GPS Antenna; First Signal – Early GPS Horn Antenna
Image, this view
At 11:35 pm CDT on July 19, 1977, the first GPS satellite was turned on. At 11:41 pm, the Rockwell Collins team working in building 106 (in the area now used as the company’s auditorium) detected and tracked the satellite, decoding that special message, "AAAAAAAAAAAA".
[each A=10101010 binary]
The sophisticated Beam Steering Antenna being designed for the project wasn’t quite ready at the time, so the team located the little horn antenna pictured here in a junk box at our Richardson, TX facility. After adding calibrations for azimuth and declination, it was suitable for the project. A young engineer, David Van Dusseldorp, was assigned the post on the roof to manually reposition this antenna every five minutes based on vectors being computed in real time by another engineer down in the lab. David’s wife was expecting a child around this time and he wasn’t wild about missing the birth, so a special phone line was run to David’s post on the roof. But the baby waited until August 6th, and Rockwell Collins went on to become the dominant player in military GPS receivers.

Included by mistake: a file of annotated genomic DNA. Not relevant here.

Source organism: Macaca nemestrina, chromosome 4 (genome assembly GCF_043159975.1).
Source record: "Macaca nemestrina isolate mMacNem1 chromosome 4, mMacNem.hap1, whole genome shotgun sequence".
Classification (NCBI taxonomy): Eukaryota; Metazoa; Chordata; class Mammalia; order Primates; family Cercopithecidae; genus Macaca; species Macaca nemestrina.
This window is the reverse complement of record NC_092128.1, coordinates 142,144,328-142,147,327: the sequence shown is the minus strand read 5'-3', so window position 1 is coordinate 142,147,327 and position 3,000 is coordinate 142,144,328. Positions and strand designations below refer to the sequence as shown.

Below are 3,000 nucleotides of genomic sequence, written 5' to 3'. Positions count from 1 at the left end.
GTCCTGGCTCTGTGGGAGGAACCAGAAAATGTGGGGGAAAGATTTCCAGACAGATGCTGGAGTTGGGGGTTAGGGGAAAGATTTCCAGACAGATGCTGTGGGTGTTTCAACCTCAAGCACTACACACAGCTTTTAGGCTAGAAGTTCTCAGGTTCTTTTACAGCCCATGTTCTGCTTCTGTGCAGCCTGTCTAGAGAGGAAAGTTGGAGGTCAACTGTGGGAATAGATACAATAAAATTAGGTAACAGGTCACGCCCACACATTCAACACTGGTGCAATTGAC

Friends of the Collins Aerospace Museum is solely responsible for the content of this web site. Such content does not necessarily reflect the views of Collins Aerospace.
Copyright ©2021 Friends of the Collins Aerospace Museum • All rights reserved.